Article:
When I first entered the world of radio in what seems like another life, I did so because of the intrigue I always had for the medium. I loved to listen to the music of the day but, just as much, I was drawn to the on-air personalities – the talented broadcasters working behind the mics of my hometown locally owned and/or operated radio stations well-versed and knowledgeable on the news and information of unique interest to me and my fellow townies. They made appearances and broadcast live at events. They were local stars, representing radio that was “live and local.” It’s something some in this industry unfortunately continue to move way from, in the interest of cost-cutting to maintain large corporate profits but disguised in press releases as “evolution” and in the name of “technology.”
This week, iHeartMedia, the nation’s largest owner of radio stations, announced a new direction for the company with a news release that talked about an ambition to be considered a “technology company” with a greater use of AI. In its wake have come hundreds of layoffs focused largely on the midday and nighttime slots and in smaller markets where the local radio stations were previously the best sources of local information. This came on the heels of Bell Media (iHeart’s Canadian division)’s recent announcement of a new national country format with, again, staff consolidations – largely in middays.
Filling the voids at these stations will differ in approach but not in the end result. In Canada, one air personality located in one central location will be beamed into multiple cities simultaneously. In the U.S., vacancies will be filled by on-air talent currently working at other iHeart stations in other markets. In essence, in many cases, they will be pulling “double duty.” In others, it will be a simulcast. Eventually, it seems, computers will play an even larger role beyond their hard drives. The end result: “live and local” will be made to, in the words of the iHeart executives, “…seem local.”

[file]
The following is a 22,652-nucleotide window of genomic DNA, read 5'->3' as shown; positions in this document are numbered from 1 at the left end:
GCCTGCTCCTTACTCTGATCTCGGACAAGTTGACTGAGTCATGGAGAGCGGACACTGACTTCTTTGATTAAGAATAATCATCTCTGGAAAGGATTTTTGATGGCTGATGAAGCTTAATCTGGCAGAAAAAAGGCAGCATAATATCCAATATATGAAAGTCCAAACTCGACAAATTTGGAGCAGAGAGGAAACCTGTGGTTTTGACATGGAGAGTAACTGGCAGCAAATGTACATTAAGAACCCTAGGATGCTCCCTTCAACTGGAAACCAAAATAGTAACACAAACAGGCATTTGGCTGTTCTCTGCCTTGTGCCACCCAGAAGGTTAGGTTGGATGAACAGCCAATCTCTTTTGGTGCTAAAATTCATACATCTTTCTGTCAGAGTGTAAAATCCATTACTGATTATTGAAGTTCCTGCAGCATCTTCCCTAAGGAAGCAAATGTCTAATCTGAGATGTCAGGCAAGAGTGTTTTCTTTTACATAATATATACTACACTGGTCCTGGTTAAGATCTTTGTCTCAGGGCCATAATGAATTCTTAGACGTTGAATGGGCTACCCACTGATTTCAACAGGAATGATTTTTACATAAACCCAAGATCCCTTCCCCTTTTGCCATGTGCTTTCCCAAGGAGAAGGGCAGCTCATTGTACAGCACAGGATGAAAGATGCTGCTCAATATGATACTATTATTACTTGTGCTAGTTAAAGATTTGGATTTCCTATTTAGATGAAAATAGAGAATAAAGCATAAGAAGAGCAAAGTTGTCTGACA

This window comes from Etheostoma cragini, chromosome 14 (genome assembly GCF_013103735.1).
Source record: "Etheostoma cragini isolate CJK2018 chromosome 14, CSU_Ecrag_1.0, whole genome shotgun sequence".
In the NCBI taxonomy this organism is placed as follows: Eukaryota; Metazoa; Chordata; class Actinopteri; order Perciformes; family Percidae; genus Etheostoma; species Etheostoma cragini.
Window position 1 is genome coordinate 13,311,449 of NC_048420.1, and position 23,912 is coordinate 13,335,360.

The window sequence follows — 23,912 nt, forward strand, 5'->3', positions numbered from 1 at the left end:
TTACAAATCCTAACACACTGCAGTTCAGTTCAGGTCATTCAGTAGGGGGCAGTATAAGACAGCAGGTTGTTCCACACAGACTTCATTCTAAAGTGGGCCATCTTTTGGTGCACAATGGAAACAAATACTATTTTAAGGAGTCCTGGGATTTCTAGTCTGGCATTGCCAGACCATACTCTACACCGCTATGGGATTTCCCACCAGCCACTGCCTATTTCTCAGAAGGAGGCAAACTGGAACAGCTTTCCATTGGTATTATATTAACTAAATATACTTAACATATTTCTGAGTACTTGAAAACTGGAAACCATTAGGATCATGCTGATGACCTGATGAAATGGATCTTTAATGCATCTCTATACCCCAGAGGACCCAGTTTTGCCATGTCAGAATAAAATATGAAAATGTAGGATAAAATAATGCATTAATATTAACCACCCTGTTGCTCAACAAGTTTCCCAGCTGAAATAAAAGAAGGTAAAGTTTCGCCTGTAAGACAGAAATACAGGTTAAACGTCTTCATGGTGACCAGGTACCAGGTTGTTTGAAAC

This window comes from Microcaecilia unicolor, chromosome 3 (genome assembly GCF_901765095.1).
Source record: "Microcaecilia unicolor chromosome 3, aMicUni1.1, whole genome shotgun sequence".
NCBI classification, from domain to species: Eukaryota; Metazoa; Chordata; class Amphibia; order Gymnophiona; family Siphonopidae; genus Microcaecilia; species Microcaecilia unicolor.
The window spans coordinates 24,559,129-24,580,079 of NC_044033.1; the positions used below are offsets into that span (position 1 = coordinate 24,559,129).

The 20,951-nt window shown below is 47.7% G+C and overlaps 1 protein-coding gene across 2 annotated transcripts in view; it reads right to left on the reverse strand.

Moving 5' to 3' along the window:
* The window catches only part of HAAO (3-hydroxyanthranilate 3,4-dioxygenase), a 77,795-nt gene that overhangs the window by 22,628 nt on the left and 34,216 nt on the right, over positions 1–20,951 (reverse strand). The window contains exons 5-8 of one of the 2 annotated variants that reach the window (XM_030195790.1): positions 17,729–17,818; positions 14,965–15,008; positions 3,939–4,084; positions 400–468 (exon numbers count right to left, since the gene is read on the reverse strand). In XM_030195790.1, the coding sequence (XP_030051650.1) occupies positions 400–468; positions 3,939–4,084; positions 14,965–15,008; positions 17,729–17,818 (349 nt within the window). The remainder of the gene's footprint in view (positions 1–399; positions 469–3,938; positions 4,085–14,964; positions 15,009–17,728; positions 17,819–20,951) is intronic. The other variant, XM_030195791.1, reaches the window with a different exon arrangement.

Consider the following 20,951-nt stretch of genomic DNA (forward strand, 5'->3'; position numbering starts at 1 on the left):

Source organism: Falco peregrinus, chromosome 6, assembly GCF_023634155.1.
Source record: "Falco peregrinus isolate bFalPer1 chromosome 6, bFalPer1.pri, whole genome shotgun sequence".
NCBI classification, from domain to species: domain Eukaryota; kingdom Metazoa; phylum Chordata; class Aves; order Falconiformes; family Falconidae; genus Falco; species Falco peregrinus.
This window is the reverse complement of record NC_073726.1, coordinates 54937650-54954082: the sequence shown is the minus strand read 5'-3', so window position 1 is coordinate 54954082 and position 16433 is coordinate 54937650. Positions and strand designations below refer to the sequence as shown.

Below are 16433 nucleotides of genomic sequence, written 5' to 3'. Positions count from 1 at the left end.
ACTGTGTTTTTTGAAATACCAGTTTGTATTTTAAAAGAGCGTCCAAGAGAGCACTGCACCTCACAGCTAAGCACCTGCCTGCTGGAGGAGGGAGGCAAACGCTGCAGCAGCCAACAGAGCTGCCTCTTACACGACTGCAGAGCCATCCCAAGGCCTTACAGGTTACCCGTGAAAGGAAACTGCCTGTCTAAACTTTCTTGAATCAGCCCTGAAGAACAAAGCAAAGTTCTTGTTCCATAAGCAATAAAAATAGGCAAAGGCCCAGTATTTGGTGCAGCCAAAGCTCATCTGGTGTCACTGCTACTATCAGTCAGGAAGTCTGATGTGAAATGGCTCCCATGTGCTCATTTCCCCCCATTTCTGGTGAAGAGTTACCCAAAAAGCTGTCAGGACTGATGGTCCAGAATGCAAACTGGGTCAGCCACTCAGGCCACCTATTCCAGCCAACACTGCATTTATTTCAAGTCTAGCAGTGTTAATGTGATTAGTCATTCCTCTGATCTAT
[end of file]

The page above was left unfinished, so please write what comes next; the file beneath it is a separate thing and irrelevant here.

At a time when next generation listeners spend their time in their cars and with their earbuds listening to more streaming, satellite and podcast content than ever, radio’s move even farther away from locally based talent takes away its greatest differentiator for building brand loyalty and listenership. Never mind that radio doesn’t even come close to promoting its talent, let alone its station brands, like it used to in the ‘70s and ‘80s. And live appearances are rare. How does a jock based in LA (yet heard in Detroit) make appearances at Motown concerts or other events to interact with listeners? Answer: It won’t happen.
I worry greatly about this medium that I have loved, listened to and worked with and within for virtually my entire lifetime. I have friends on-air, in programming and in management with great minds and a great dedication for what they do. It is my great hope that the powers that be take a closer and harder look at what they are doing to radio and its long-term effects. In the meantime, they seem to be asking for fewer ad dollars, fewer listeners and an uncertain future.